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Can anyone explain Daijoubudesu/Daijoubu more?
I always thought it meant "it's ok or I'm ok" but a quick web search seems to indicate it can mean yes/no/it's ok/I'm ok.
Confused...

I've never used that word as yes... hai means yes and daijoubu means I am ok/fine/going well etc.

If you are not going ok, you can say daijoubu janai ...

Sometimes if you say daijoubu janai, you may get a reply like "kawaisou doshitan desuka?" which means something along the lines of "you poor thing, whats wrong?"
 
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Ramenman

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There are two sentence "enders" in Japanese. They are "desu" and "masu". Desuka? is used for "desu" sentences, and Masuka? is used for "masu" sentences.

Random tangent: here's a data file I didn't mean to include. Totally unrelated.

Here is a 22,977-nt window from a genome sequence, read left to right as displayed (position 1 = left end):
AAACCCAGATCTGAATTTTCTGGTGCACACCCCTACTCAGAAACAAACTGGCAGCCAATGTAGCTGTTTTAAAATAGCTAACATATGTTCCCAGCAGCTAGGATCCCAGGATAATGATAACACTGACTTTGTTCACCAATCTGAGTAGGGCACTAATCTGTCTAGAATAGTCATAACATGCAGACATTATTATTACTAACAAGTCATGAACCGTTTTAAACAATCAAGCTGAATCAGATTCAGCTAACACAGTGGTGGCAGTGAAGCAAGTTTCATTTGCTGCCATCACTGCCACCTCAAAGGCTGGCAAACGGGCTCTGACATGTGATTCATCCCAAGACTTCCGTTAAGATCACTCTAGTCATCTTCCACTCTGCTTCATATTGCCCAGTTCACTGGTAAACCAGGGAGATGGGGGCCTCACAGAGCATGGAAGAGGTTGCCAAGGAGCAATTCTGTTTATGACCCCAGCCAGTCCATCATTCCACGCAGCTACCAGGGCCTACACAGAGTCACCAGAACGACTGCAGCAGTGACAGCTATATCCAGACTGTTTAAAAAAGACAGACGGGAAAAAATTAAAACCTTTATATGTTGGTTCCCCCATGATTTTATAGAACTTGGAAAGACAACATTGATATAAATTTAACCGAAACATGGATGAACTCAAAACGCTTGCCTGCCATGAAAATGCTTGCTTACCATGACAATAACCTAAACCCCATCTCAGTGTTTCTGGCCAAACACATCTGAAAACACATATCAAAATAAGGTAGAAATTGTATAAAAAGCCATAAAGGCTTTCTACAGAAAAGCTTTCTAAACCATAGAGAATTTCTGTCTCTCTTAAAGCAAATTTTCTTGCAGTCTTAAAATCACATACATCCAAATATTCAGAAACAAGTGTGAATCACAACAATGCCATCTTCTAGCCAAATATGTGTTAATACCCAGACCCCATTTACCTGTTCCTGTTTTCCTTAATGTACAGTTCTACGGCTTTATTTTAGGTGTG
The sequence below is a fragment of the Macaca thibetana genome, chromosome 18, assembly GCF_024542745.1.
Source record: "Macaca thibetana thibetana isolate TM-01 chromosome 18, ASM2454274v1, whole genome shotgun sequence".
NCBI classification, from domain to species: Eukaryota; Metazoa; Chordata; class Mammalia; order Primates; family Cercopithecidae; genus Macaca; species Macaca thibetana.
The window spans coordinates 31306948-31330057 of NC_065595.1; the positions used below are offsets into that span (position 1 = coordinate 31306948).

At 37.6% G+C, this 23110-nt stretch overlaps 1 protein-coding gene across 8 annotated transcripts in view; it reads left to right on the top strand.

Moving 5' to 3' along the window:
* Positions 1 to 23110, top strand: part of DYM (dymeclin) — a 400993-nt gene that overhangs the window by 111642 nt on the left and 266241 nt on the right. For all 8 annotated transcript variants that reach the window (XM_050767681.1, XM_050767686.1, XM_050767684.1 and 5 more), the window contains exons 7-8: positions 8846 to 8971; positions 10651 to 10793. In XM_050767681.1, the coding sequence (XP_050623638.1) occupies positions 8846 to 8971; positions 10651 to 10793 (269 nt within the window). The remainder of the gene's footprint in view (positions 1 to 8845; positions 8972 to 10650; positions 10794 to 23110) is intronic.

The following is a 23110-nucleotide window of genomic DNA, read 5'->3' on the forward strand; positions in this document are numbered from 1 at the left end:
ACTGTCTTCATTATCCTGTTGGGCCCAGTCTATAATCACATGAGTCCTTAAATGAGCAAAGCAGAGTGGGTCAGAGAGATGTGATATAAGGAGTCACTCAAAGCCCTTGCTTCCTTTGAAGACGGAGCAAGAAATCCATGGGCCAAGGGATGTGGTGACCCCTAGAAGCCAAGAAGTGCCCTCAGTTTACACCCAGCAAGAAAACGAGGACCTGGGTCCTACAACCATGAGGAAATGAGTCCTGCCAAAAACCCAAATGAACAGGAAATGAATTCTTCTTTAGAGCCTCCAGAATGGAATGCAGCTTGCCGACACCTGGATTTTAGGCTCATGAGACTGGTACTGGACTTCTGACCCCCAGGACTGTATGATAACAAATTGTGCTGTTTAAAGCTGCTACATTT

Hanasu = speak, and as @ojisan explained above, it becomes hanashimasu or hanasemasu due to a verb conjugation. As you can see, hanashimasu / hanasemasu ends with "masu", so the sentence ender is masu, so hanase-masuka? = "can speak?", not hanase-masuka desuka?

More about desu and masu.

Desu is used for the sentences ending with Noun and Adjective. So if you memorize useful nouns & adjectives, you can make simple sentences easily.

Masu is used for the sentences ending with Verb. In Japanese, verb conjugates often and you need a month or even more to master the verb conjugation rules, so just memorizing the sentences you need is better than memorizing verbs if you just come to Japan for sightseeing.

For examples,
Tsukau is the dictionary form of "use". Tsukau (= use) becomes Tsukaeru (= can use). Masu is the sentence ender for verb-ending-sentences, and Masu becomes Masuka? when you make a question sentence. So, Tsukae-masuka? = Can use?. It's a useful phrase when you ask if you can use credit cards. Show your credit card to the shop assistant, and say "Tsukae-masuka?". Then the shop assistant will understand you are asking him / her if you can use the credit card.